Wednesday, February 18, 2015

Volume 2, Issue 1 - February 2015

Dear Students,

Gong Xi Fa Cai!!

In Singapore, celebrations are in full swing this month as we celebrate the lunar new year and welcome in the Year of the Goat.

My youngest and her schoolmate on a field trip to Chinatown
January was a super busy month for my family and I didn't get a chance to send out a new year newsletter, so I'm trying for the Chinese New Year date instead!  Along with some traveling, starting a new school term for three of my kids and myself and starting a new school year for my oldest, falling into new schedules and attending births, I'm starting to wonder if life will ever slow down, or will I just get used to this new "normal"?  Because the Chinese traditionally believe that those who are born in the Year of the Goat tend to be unlucky, perhaps the babies will slow down this year?  With my calendar already filled through August, it seems very unlikely!

I wish you all a happy and prosperous new year and look forward to hearing about your struggles and successes as you continue your journey toward certification.


Bringing Diversity Understanding to Your Practice
One thing that I'd like to address for my students is the idea of cultural diversity. CBI students come from all over the world and live in areas with practices that may not be fully familiar with everyone.  Even within our own countries there is great diversity in cultures and beliefs and it is important that you start your work with, not only an understanding of the diversity in your community, but with an understanding of to whom you are marketing yourself.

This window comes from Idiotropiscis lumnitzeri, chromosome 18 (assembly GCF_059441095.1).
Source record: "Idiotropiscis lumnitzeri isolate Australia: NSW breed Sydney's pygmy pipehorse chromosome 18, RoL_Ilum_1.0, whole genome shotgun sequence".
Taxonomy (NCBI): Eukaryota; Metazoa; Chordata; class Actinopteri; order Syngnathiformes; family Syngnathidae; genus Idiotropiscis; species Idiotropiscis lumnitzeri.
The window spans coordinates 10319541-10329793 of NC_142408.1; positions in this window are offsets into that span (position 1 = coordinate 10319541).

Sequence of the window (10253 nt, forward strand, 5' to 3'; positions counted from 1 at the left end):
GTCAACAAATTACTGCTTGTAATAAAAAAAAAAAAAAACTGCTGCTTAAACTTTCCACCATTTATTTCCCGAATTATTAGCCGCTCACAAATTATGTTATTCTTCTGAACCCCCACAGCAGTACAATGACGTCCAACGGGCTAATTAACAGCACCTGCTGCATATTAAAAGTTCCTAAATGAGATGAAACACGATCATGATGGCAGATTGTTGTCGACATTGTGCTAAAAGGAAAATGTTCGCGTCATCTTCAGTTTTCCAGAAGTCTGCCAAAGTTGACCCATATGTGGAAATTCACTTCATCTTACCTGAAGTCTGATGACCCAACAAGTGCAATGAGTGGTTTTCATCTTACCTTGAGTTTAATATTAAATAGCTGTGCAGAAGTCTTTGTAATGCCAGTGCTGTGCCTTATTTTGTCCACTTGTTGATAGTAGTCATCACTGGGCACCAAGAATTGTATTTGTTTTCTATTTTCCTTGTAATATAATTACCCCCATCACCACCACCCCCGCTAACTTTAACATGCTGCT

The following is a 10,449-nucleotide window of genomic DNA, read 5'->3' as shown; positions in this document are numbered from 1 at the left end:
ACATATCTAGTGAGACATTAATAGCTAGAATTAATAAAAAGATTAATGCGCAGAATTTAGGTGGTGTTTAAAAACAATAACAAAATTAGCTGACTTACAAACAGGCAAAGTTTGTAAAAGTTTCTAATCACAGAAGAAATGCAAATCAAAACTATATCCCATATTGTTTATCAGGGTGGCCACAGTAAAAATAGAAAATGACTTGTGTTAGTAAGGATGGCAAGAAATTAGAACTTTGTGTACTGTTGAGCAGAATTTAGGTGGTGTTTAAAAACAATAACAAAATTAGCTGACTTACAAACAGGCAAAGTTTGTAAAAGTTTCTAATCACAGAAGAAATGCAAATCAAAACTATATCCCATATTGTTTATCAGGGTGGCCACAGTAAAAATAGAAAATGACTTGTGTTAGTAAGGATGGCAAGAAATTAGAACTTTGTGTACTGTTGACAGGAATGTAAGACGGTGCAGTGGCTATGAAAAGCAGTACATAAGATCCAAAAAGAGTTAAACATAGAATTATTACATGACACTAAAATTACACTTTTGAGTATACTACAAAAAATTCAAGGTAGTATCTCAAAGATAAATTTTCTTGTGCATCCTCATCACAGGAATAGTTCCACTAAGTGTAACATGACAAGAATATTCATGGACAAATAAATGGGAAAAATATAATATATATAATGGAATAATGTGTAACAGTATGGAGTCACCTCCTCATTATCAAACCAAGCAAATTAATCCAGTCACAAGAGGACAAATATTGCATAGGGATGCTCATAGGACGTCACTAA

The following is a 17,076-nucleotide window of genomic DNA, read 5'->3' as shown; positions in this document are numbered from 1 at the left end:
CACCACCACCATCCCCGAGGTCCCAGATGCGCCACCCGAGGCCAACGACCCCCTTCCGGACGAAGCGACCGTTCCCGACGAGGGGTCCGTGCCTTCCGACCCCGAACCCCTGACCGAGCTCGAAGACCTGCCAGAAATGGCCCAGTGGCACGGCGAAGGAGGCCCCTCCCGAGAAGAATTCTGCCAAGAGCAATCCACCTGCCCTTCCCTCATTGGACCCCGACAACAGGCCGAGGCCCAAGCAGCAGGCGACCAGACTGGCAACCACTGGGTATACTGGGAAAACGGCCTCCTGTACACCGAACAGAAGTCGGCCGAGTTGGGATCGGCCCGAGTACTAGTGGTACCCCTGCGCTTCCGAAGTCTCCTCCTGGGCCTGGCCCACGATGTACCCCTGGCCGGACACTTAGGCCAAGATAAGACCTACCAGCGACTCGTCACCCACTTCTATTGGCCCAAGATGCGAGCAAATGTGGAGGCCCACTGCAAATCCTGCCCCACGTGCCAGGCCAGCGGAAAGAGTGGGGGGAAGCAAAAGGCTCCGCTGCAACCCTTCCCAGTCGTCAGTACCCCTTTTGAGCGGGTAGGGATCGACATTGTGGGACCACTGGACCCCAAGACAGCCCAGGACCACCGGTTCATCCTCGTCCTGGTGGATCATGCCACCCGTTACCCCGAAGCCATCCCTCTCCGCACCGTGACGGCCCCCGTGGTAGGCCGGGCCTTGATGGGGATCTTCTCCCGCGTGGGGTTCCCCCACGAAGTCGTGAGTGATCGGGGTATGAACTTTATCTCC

The work we do is intimate, in the homes of our clients, and interacting often with their families.  It is so important that we know best how to work with our clients and how to show respect.  I encourage you to look into your community.  Who are the majority, and what other communities are present?  How are those in the margins being cared for?  Are you representing them in your marketing and your communication?  Who might you be leaving out?  How can you reach out to those under-served or underrepresented in your community?  You may not be the right doula for every one in your community.  You do not need to work with every client who seeks you out, nor do you need to seek out every women in your community who is pregnant.  But, it is the important act of a mature doula to know the community at large, to know the resources available, and be able to point women in the right direction.

In The News
I'm sure you all have heard by now the news that the National Institute for Health and Care Excellence (NICE) said home births and midwife-led centres were better for mothers and often as safe for babies.  While this is excellent news for the advancement of natural births in the U.K., it also has implications world-wide.  As more countries normalize out-of-hospital and midwife-attended births, the rest of the world starts to take notice and question their own practices.

In early February, the American Congress of Obstetrics and Gynecology (ACOG) along with Society for Maternal and Fetal Medicine (SMFM) released a joint statement that identified Certified Midwives, Certified Professional Midwives and Licensed Midwives as appropriate health care providers, in addition to those health care providers which they had previously recognized, for low risk women in out of hospital facilities. 

What do these statements mean to the women giving birth where you live?